The mothership thinks a fun way to grab page views and attention is to review who needs to be protected and who might be available in the Rule 5 draft.
I cannot imagine why this is true.
Since an extra year was added to the requirement for players to become eligible in 2006, it’s become a lot friendlier to prospect hoarding, and a lot more irrelevant. Angel Sanchez‘s selection last season was the first major league selection (the minor league phase in the draft is even more irrelevant) the White Sox had made since the rule change, and he appeared in one game in 2013.
Just reviewing last year’s list, the most lucky teams snagged replacement-level bullpen work, and the A’s got Nate Freiman (only after his original team waived him) to claw out an OPS barely over .700 while playing first base. Perhaps the juiciest nugget that the Rule 5 has brought us in recent memory was Jordan Danks being left available for the 2011 draft. Of course, the draft being the non-entity that it is, how much insult Danks (and older Danks) took away from it wound up being the only takeaway anyone had.
There are a few players the White Sox might take action on and protect on their 40-man roster (currently at 36) by the Wednesday deadline, since they are reasonably close to the majors and could contribute at some point, but one of the benefits of being a bottom-half farm system is there is not a lot of major league-ready talent milling about off the 40-man.
Andy Wilkins – 1B
The 25 year-old lefty just earned a foothold in Triple-A this year after a slow and steady rise through the system. His approach breaks down against same-handed pitching, and while his physical strength is impressive, the in-game power production is not remarkable.
It’s more of a simply nice development that he wasn’t initially overwhelmed by Triple-A pitching than something to actually prompt excitement that he’s ready to be a useful platoon bat. He doesn’t quite have the appeal of a Quad-A masher, and even if the Sox had some fear that a team might be ready to let him learn on the job, there’s little reason to keep Mike McDade on the 40-man over Wilkins.
Two high school draftees that have been around for a while and have name recognition, but it would take a lot of liquor, and then some sadism, for anyone to submit these two to major league pitching after the seasons they just finished at Double-A. Hysterical contact issues for both.
Stephen McCray – RHP
Even as a 25 year-old facing far younger competition, McCray’s performance profile is pretty easy to unpack. He’s doesn’t overwhelm anyone and has no mitigating skills to hide that weakness. Buzz around him comes from the types who cite “being a part of a Southern League Championship rotation” as a meaningful prospect credential. It’s doubtful he’s taken and the Sox shouldn’t sweat it if he is.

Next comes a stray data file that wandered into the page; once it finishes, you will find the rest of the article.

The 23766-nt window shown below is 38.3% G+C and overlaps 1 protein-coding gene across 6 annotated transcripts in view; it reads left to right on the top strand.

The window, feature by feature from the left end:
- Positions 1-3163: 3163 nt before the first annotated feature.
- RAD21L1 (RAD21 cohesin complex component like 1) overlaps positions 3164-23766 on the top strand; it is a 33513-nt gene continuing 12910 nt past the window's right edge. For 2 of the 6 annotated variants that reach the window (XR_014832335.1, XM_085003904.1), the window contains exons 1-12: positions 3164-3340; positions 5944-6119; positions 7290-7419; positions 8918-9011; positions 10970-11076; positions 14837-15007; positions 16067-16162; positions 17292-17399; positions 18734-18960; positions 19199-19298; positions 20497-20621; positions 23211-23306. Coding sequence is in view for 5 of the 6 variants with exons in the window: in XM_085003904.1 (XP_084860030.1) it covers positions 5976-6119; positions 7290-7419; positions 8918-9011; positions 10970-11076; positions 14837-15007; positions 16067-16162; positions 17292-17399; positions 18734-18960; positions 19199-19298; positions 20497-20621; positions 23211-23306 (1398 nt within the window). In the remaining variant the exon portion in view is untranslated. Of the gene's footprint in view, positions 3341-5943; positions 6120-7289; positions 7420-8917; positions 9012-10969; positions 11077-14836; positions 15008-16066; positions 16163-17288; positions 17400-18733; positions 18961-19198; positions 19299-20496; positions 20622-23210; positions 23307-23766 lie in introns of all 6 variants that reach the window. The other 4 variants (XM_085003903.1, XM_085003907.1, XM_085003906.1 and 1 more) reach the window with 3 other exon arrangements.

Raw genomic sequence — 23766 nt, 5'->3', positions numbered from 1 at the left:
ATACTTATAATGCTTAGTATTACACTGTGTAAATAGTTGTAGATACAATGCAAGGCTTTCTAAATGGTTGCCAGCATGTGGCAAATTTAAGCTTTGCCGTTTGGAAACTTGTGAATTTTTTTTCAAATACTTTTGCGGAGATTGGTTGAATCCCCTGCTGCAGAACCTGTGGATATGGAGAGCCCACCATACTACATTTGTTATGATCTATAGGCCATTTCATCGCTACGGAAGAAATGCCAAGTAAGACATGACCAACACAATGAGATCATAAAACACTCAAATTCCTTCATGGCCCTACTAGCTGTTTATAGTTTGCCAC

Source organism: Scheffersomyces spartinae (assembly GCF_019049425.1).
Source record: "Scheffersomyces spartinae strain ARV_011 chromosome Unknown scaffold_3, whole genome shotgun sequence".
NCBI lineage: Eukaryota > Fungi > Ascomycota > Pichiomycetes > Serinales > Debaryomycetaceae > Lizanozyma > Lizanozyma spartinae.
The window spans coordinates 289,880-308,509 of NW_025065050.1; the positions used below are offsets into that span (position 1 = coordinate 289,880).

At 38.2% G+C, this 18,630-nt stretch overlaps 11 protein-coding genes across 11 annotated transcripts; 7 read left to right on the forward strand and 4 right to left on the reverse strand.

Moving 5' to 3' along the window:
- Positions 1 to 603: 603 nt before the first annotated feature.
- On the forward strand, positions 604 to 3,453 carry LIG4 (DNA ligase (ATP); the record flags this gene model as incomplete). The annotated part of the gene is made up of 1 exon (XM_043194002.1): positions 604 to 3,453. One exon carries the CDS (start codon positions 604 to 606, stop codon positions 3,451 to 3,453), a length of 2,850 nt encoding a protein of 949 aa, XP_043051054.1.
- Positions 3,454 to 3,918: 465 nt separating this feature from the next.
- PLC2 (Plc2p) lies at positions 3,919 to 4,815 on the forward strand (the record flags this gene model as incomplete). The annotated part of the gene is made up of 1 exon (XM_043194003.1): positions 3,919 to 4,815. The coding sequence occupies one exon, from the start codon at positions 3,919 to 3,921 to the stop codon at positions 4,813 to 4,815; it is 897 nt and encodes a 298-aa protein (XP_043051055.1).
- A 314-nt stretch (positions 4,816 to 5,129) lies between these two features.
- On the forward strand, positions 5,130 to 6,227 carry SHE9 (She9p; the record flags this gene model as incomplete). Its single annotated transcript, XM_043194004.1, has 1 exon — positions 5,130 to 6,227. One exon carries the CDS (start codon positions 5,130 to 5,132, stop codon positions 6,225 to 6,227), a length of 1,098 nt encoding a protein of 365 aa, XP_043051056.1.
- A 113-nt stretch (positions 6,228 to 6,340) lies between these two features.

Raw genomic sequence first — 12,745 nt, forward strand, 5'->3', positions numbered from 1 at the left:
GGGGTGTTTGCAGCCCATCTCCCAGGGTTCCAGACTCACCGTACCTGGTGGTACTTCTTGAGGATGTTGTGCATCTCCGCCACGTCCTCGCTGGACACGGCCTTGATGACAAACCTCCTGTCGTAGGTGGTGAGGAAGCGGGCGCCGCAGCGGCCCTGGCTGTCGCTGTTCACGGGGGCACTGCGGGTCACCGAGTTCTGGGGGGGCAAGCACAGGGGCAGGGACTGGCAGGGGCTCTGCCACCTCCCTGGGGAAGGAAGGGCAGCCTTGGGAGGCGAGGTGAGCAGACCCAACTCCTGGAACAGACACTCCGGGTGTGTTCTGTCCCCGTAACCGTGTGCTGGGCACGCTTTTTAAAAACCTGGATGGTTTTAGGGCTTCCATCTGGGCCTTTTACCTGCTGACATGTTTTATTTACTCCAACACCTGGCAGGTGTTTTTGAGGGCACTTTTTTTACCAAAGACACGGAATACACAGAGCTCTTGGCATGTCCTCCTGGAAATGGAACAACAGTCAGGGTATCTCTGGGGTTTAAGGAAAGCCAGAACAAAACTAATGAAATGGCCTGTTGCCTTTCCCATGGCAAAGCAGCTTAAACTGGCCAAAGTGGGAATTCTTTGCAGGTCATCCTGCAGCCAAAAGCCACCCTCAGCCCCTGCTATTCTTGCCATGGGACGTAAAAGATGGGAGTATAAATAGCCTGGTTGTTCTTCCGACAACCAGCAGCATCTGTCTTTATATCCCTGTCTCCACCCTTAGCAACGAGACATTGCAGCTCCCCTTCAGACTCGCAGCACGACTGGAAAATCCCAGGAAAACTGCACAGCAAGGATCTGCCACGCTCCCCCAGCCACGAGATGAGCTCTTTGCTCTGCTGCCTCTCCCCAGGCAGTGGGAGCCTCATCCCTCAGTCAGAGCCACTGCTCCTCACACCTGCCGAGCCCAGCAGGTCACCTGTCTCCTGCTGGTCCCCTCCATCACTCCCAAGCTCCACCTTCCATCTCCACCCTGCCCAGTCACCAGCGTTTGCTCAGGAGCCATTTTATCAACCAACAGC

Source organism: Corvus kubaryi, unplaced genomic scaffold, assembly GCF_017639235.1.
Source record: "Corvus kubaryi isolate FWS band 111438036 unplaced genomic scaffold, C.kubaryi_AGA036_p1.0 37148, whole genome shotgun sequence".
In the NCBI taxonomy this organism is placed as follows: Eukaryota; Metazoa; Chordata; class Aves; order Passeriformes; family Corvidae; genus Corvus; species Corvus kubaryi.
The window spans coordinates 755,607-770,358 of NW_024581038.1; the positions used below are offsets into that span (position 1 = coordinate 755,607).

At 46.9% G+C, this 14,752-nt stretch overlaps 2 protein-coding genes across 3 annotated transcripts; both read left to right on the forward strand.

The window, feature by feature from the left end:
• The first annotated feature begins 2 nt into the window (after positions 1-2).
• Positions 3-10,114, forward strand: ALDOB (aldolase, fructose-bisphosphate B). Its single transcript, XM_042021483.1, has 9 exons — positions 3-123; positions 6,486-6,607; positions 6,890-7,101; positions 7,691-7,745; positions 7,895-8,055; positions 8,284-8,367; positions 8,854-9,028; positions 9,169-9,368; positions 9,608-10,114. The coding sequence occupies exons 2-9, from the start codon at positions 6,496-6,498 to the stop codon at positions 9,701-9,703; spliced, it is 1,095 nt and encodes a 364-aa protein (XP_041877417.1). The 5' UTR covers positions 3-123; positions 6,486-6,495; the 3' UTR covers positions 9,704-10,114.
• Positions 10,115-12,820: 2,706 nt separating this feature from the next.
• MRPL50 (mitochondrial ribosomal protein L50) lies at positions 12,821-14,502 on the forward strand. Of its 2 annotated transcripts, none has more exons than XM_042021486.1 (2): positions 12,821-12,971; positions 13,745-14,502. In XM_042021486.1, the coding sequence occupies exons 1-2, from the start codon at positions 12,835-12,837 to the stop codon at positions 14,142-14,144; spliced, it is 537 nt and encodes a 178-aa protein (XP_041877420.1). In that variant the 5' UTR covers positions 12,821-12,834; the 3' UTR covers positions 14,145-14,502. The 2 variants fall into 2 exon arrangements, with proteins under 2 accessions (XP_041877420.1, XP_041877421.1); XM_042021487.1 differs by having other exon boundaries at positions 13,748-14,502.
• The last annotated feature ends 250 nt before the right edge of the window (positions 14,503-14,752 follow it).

Dan Black – 1B
Big, hulking OBP-machine with good, not great pop who has been tearing up the minors while being around two years too old for the level at every stop. His latest trick was posting a .411 OBP at Double-A Birmingham while turning 26 in July. Not having sniffed Triple-A, and a career spent beating up on youngsters but not posting so much as a .500 slugging percentage at any point are enough red flags that none should be surprised if chucking him at the majors is a complete disaster.
Still, tt’s not a resume too different from what got Nate Freiman plucked in the second round last season. If the Sox actually liked him, there are some unusably wild LOOGY’s he could take the spot of without pushing the roster total up any farther. If the Sox actually liked him, they wouldn’t be courting Paul Konerko to come in and block him.
Or maybe they would. I can’t pretend that practice is following logic.
Alex Liddi – 1B/3B
Signing him but not protecting him would be a curious move, but he was just a minor free agent. It’s not like the Sox just won a bidding war to land him. As with David Purcey, the opportunity to bring him on without dealing with the restrictions and costs of a Rule 5 pick just passed without incident.
Interesting players who might be available for selection
Probably no one. I feel bad about using up your time like this.
Follow James Fegan on Twitter @JRFegan